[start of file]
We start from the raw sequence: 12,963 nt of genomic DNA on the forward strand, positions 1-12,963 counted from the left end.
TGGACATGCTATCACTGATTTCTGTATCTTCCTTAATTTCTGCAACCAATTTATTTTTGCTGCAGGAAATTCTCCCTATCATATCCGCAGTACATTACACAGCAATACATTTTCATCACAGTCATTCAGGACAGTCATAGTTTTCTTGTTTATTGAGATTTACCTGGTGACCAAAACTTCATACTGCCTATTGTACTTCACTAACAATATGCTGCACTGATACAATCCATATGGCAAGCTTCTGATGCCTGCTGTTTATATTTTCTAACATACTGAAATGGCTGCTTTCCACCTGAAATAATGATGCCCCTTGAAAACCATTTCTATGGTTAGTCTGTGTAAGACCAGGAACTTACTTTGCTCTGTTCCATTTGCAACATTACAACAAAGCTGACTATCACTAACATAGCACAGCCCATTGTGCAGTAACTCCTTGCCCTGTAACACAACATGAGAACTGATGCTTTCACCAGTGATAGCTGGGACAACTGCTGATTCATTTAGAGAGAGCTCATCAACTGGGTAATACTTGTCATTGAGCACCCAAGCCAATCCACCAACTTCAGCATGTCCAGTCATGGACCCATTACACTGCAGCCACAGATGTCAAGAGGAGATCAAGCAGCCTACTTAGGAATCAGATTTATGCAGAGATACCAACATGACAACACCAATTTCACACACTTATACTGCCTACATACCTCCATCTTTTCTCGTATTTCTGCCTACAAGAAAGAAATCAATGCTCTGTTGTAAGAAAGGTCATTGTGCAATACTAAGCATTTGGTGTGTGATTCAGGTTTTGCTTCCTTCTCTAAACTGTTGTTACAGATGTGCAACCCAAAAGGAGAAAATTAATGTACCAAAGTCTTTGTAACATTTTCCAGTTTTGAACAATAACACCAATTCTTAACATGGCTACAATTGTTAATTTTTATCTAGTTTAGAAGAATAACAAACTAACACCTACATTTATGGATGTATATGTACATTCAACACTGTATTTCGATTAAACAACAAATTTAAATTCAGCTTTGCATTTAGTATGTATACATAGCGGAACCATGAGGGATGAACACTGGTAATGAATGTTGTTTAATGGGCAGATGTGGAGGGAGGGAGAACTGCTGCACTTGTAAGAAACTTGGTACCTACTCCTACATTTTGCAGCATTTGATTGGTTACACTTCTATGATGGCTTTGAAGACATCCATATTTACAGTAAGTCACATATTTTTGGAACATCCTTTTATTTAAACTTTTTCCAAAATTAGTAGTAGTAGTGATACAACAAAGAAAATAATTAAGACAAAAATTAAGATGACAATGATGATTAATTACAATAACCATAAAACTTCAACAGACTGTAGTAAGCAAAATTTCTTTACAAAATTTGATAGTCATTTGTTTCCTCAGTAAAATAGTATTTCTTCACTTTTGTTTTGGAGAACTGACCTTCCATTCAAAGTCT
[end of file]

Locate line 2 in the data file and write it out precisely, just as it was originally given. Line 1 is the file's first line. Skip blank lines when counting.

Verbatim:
TGGACATGCTATCACTGATTTCTGTATCTTCCTTAATTTCTGCAACCAATTTATTTTTGCTGCAGGAAATTCTCCCTATCATATCCGCAGTACATTACACAGCAATACATTTTCATCACAGTCATTCAGGACAGTCATAGTTTTCTTGTTTATTGAGATTTACCTGGTGACCAAAACTTCATACTGCCTATTGTACTTCACTAACAATATGCTGCACTGATACAATCCATATGGCAAGCTTCTGATGCCTGCTGTTTATATTTTCTAACATACTGAAATGGCTGCTTTCCACCTGAAATAATGATGCCCCTTGAAAACCATTTCTATGGTTAGTCTGTGTAAGACCAGGAACTTACTTTGCTCTGTTCCATTTGCAACATTACAACAAAGCTGACTATCACTAACATAGCACAGCCCATTGTGCAGTAACTCCTTGCCCTGTAACACAACATGAGAACTGATGCTTTCACCAGTGATAGCTGGGACAACTGCTGATTCATTTAGAGAGAGCTCATCAACTGGGTAATACTTGTCATTGAGCACCCAAGCCAATCCACCAACTTCAGCATGTCCAGTCATGGACCCATTACACTGCAGCCACAGATGTCAAGAGGAGATCAAGCAGCCTACTTAGGAATCAGATTTATGCAGAGATACCAACATGACAACACCAATTTCACACACTTATACTGCCTACATACCTCCATCTTTTCTCGTATTTCTGCCTACAAGAAAGAAATCAATGCTCTGTTGTAAGAAAGGTCATTGTGCAATACTAAGCATTTGGTGTGTGATTCAGGTTTTGCTTCCTTCTCTAAACTGTTGTTACAGATGTGCAACCCAAAAGGAGAAAATTAATGTACCAAAGTCTTTGTAACATTTTCCAGTTTTGAACAATAACACCAATTCTTAACATGGCTACAATTGTTAATTTTTATCTAGTTTAGAAGAATAACAAACTAACACCTACATTTATGGATGTATATGTACATTCAACACTGTATTTCGATTAAACAACAAATTTAAATTCAGCTTTGCATTTAGTATGTATACATAGCGGAACCATGAGGGATGAACACTGGTAATGAATGTTGTTTAATGGGCAGATGTGGAGGGAGGGAGAACTGCTGCACTTGTAAGAAACTTGGTACCTACTCCTACATTTTGCAGCATTTGATTGGTTACACTTCTATGATGGCTTTGAAGACATCCATATTTACAGTAAGTCACATATTTTTGGAACATCCTTTTATTTAAACTTTTTCCAAAATTAGTAGTAGTAGTGATACAACAAAGAAAATAATTAAGACAAAAATTAAGATGACAATGATGATTAATTACAATAACCATAAAACTTCAACAGACTGTAGTAAGCAAAATTTCTTTACAAAATTTGATAGTCATTTGTTTCCTCAGTAAAATAGTATTTCTTCACTTTTGTTTTGGAGAACTGACCTTCCATTCAAAGTCT